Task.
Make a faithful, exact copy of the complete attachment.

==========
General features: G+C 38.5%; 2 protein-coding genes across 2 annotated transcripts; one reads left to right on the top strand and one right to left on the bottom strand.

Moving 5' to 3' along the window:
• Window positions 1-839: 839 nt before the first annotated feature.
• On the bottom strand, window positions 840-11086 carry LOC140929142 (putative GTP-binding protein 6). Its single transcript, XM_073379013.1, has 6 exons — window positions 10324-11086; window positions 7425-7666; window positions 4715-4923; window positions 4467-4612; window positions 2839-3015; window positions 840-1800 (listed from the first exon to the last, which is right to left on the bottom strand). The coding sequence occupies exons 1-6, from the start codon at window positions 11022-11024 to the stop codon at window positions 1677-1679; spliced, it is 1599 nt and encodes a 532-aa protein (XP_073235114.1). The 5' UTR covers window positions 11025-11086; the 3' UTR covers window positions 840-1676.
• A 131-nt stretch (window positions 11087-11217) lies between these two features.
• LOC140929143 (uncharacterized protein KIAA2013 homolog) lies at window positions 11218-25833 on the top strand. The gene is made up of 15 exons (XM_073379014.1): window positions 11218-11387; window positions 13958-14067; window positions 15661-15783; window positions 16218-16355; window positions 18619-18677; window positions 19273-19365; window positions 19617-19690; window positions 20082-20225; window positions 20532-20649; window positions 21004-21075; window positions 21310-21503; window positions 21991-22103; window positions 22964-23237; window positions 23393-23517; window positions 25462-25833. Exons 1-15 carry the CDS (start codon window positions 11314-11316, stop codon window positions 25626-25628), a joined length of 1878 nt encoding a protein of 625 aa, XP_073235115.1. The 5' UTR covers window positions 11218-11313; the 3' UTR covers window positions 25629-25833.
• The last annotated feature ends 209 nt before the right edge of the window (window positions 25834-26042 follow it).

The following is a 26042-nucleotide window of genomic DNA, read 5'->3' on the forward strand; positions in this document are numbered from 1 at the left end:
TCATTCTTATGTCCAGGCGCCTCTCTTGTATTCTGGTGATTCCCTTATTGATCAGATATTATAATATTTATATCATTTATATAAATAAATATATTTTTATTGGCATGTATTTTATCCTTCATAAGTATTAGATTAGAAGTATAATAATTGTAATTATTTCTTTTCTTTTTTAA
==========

General features: G+C 38.5%; 2 protein-coding genes across 2 annotated transcripts; one reads left to right on the top strand and one right to left on the bottom strand.

Moving 5' to 3' along the window:
• Window positions 1-839: 839 nt before the first annotated feature.
• On the bottom strand, window positions 840-11086 carry LOC140929142 (putative GTP-binding protein 6). Its single transcript, XM_073379013.1, has 6 exons — window positions 10324-11086; window positions 7425-7666; window positions 4715-4923; window positions 4467-4612; window positions 2839-3015; window positions 840-1800 (listed from the first exon to the last, which is right to left on the bottom strand). The coding sequence occupies exons 1-6, from the start codon at window positions 11022-11024 to the stop codon at window positions 1677-1679; spliced, it is 1599 nt and encodes a 532-aa protein (XP_073235114.1). The 5' UTR covers window positions 11025-11086; the 3' UTR covers window positions 840-1676.
• A 131-nt stretch (window positions 11087-11217) lies between these two features.
• LOC140929143 (uncharacterized protein KIAA2013 homolog) lies at window positions 11218-25833 on the top strand. The gene is made up of 15 exons (XM_073379014.1): window positions 11218-11387; window positions 13958-14067; window positions 15661-15783; window positions 16218-16355; window positions 18619-18677; window positions 19273-19365; window positions 19617-19690; window positions 20082-20225; window positions 20532-20649; window positions 21004-21075; window positions 21310-21503; window positions 21991-22103; window positions 22964-23237; window positions 23393-23517; window positions 25462-25833. Exons 1-15 carry the CDS (start codon window positions 11314-11316, stop codon window positions 25626-25628), a joined length of 1878 nt encoding a protein of 625 aa, XP_073235115.1. The 5' UTR covers window positions 11218-11313; the 3' UTR covers window positions 25629-25833.
• The last annotated feature ends 209 nt before the right edge of the window (window positions 25834-26042 follow it).

The following is a 26042-nucleotide window of genomic DNA, read 5'->3' on the forward strand; positions in this document are numbered from 1 at the left end:
TCATTCTTATGTCCAGGCGCCTCTCTTGTATTCTGGTGATTCCCTTATTGATCAGATATTATAATATTTATATCATTTATATAAATAAATATATTTTTATTGGCATGTATTTTATCCTTCATAAGTATTAGATTAGAAGTATAATAATTGTAATTATTTCTTTTCTTTTTTAA